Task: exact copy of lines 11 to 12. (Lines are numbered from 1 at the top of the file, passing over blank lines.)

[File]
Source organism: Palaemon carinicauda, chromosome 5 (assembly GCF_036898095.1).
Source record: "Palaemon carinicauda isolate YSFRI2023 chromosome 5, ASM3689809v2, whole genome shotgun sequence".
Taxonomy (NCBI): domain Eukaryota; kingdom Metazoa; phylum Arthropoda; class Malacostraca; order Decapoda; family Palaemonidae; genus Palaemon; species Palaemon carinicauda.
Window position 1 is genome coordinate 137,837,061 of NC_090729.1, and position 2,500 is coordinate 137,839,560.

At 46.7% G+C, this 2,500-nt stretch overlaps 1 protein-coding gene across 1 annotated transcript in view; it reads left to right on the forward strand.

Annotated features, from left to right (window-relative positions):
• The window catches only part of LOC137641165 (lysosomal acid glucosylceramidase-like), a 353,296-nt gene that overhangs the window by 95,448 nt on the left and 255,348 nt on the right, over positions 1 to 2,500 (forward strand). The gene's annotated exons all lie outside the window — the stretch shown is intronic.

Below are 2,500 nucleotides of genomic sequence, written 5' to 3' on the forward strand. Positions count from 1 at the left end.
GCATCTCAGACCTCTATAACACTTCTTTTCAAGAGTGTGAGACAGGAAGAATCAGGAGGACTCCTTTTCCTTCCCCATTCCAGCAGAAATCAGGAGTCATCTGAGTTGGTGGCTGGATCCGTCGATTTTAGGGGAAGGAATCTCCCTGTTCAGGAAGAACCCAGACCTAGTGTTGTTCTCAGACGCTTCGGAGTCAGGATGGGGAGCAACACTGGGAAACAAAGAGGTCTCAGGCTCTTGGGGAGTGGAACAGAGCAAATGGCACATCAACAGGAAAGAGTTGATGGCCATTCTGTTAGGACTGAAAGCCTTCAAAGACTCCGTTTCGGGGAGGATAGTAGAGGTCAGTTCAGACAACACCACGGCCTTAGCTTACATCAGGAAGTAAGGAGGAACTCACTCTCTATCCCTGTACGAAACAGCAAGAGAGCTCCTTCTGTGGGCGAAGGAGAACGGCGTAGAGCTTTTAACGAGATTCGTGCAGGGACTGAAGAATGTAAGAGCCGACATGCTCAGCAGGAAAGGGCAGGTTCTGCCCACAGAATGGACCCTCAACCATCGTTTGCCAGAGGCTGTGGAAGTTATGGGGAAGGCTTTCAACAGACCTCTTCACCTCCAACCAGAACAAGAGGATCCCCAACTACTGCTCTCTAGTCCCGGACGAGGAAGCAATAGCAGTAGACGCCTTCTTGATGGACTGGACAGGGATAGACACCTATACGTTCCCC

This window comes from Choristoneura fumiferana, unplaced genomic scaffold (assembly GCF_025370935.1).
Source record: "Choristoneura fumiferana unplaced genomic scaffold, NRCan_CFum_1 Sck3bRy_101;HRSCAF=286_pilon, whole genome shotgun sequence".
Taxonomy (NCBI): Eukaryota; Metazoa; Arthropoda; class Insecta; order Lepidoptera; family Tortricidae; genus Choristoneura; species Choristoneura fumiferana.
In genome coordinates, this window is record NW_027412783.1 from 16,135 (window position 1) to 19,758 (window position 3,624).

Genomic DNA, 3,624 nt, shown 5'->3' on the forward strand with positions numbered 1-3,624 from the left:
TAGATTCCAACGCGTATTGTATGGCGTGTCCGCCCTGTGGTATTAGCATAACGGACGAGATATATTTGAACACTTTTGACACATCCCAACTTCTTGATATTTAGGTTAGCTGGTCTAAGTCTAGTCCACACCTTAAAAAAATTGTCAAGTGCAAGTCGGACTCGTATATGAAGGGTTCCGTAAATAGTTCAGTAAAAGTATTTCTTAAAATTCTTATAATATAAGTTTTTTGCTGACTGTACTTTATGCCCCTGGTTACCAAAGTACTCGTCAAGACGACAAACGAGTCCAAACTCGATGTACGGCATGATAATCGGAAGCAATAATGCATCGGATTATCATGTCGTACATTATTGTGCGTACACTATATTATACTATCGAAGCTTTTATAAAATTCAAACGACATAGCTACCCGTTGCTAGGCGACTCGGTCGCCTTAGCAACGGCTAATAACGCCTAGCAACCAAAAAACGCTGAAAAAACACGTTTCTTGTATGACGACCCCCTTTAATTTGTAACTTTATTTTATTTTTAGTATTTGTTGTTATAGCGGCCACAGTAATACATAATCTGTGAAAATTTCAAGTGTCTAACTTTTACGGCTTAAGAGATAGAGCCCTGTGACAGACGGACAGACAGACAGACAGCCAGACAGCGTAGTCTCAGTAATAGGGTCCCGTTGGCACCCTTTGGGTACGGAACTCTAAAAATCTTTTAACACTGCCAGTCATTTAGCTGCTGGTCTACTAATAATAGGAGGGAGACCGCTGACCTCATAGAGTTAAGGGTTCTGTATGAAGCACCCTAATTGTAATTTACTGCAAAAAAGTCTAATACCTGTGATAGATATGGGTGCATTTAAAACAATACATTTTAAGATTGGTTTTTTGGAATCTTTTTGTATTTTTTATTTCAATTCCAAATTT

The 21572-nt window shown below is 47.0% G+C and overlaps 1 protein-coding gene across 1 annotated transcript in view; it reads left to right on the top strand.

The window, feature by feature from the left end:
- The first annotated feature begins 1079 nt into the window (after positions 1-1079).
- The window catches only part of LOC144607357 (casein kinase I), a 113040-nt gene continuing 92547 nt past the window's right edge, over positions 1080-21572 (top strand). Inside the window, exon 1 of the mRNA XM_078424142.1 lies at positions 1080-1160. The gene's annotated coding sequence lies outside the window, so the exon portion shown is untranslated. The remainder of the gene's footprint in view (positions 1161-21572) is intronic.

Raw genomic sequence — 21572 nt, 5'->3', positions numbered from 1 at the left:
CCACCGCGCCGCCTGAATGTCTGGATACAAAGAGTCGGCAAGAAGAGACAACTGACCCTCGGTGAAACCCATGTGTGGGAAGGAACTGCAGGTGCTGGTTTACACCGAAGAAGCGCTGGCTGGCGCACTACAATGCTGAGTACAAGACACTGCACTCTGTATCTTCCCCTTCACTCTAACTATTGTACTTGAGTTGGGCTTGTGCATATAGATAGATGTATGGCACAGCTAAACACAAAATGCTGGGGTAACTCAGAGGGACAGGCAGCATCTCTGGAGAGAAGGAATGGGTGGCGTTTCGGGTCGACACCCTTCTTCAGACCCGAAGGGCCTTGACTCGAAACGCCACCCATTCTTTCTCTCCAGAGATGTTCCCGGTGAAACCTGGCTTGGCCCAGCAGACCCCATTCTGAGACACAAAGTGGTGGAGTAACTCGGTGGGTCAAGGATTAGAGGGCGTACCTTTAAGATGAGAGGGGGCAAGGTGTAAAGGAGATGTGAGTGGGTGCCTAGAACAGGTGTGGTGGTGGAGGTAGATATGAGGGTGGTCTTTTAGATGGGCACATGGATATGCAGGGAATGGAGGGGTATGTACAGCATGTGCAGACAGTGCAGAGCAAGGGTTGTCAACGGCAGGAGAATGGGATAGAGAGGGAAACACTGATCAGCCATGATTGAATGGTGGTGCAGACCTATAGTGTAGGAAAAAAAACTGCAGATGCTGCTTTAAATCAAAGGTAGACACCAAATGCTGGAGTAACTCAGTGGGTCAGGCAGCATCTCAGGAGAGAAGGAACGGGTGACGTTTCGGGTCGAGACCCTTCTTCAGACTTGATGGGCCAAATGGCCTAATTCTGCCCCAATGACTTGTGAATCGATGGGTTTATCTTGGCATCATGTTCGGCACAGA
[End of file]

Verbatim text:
Source record: "Choristoneura fumiferana unplaced genomic scaffold, NRCan_CFum_1 Sck3bRy_101;HRSCAF=286_pilon, whole genome shotgun sequence".
Taxonomy (NCBI): Eukaryota; Metazoa; Arthropoda; class Insecta; order Lepidoptera; family Tortricidae; genus Choristoneura; species Choristoneura fumiferana.